They’ve been arriving since January in numbers that have exhausted staff at the Hispanic Center of Greater Danbury.
Ecuadorians, Dominicans, Mexicans, Guatemalans and Colombians previously content with permanent legal status suddenly want to become citizens and claim their right to vote.
A record 27 million Hispanics are expected to be eligible to vote this year, in part because of immigrants going through the naturalization process as they are in Danbury. The other major trend driver is Latino millennials such as Stephani Figueroa, who is old enough to vote this year in her first presidential election.
“I heard about some of the things that Trump said and I definitely don’t like it because we are all working here and we are all part of the community,” said Figueroa, 20, the Danbury-born daughter of a Guatemalan immigrant. “What he said about immigrants and other nationalities has made him one of the top candidates, just because he is being a racist.”
Trump’s spokeswoman did not respond to a request on Friday to share his strategy to win the state’s 280,000 Latino voters in the April 26 Connecticut primary.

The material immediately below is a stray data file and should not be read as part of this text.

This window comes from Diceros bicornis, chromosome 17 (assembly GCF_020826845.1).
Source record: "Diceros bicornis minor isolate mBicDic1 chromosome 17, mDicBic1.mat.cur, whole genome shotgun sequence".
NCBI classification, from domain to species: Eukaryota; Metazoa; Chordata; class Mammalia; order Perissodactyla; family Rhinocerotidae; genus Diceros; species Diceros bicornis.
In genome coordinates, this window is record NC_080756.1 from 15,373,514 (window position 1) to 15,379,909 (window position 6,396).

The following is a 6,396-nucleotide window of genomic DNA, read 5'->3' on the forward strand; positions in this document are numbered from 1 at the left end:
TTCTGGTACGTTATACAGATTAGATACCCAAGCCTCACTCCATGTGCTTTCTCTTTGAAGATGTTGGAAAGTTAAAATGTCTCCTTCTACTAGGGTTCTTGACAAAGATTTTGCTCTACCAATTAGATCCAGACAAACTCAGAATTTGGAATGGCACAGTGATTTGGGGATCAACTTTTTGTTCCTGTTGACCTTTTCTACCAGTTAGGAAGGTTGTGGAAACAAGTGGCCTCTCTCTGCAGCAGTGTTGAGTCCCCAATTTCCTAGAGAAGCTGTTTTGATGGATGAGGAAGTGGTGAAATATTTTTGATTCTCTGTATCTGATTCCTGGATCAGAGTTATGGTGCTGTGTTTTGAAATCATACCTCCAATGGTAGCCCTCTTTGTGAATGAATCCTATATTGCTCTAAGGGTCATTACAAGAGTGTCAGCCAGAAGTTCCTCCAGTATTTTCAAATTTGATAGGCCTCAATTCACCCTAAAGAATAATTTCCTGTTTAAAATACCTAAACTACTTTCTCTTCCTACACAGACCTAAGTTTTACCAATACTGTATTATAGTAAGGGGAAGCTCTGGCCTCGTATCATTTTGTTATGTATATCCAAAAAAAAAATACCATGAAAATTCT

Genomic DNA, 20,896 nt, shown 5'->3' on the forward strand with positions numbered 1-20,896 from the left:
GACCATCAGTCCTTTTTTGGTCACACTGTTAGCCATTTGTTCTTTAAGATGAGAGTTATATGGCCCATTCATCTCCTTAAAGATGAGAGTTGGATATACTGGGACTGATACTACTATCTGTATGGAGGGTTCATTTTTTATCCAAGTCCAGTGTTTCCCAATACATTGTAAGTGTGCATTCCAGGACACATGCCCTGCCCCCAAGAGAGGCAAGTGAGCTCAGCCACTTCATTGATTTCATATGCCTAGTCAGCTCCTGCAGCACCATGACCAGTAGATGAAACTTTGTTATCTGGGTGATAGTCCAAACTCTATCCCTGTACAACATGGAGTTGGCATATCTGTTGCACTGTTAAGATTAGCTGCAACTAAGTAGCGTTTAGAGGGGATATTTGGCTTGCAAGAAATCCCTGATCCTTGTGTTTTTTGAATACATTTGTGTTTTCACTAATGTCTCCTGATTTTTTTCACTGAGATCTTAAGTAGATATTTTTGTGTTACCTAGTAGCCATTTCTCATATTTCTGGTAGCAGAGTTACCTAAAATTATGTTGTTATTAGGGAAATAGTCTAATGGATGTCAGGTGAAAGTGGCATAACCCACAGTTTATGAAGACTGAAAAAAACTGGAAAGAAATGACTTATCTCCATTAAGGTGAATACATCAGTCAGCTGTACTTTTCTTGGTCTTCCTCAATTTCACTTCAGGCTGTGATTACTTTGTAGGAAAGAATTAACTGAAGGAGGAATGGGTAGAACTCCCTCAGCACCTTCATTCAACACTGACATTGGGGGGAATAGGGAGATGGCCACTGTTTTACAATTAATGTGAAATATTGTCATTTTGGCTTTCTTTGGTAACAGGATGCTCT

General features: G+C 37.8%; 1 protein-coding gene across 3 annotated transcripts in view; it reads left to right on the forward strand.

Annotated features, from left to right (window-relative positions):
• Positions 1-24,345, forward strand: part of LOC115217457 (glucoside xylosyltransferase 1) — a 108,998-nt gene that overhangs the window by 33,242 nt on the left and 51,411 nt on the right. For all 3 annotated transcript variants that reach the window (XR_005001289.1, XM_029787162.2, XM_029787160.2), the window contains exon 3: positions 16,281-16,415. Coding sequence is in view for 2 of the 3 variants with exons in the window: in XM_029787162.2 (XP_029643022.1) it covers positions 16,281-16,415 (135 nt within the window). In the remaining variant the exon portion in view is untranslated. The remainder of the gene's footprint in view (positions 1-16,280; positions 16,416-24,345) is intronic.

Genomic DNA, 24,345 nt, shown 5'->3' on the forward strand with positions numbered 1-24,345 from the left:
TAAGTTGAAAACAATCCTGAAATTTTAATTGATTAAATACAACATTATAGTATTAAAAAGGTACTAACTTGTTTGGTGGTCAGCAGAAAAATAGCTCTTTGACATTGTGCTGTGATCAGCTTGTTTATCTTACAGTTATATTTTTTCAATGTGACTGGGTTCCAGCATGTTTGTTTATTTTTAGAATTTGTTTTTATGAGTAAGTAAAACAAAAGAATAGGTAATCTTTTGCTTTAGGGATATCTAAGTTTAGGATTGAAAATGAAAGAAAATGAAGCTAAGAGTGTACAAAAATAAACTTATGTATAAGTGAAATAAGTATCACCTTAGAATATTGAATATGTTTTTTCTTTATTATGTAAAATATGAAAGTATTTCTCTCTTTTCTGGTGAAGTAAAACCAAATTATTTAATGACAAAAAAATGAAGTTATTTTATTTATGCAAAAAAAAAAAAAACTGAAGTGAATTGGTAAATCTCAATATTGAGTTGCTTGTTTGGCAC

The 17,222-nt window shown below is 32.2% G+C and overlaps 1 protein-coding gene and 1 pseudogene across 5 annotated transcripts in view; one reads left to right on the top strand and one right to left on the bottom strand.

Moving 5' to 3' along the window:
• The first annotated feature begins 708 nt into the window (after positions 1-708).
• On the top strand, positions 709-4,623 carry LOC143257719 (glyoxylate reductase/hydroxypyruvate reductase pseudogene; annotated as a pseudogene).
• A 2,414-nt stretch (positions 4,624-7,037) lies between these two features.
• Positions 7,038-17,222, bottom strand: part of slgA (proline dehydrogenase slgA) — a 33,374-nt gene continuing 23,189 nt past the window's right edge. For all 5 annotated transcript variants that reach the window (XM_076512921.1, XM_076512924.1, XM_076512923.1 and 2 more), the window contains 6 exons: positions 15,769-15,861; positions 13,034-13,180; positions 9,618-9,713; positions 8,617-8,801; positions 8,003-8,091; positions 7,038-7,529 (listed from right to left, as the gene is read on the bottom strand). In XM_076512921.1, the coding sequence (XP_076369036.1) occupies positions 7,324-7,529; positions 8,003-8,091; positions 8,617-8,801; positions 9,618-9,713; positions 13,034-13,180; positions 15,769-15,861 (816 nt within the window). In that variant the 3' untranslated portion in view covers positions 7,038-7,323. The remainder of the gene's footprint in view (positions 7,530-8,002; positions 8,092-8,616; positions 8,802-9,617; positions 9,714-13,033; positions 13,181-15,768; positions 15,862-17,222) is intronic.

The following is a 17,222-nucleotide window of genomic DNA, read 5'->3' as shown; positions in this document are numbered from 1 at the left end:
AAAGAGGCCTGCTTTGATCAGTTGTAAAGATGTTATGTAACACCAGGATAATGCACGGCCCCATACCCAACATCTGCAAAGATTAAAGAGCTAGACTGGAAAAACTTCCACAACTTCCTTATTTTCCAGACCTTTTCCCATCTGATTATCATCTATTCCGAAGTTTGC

Trump has suggested there is no issue after angering Latinos by calling Mexicans criminals and promising to deport 11 million undocumented immigrants. At a Feb. 26 debate, Trump noted he won the Nevada primary with Hispanic backing, saying “I’m doing very well with Hispanics.”
Two Latina candidates who are courting support for state office – Newtown Democrat Eva Bermudez Zimmerman and Danbury Republican Emanuela Palmares – are not so sure.
“For every vote he might gain with that negative campaigning, he is going to lose a vote from someone who knows a family who needs immigration reform,” said Zimmerman, who is running against the GOP’s Rep. Mitch Bolinsky to represent the 106th District.
Palmares, the first Brazilian to run for state office, said Trump’s statements clash with the principles of social justice she believes in. Palmares is running to represent the 110th District held by Democrat Bob Godfrey.
“I think that whenever you see two extremes being so loud and pulling people apart, it is really the birth of a very diverse middle ground,” said Palmares. “It’s my hope that from this whole national conversation we are having that a lot of new leaders are going to be born that are going to strive to……..”
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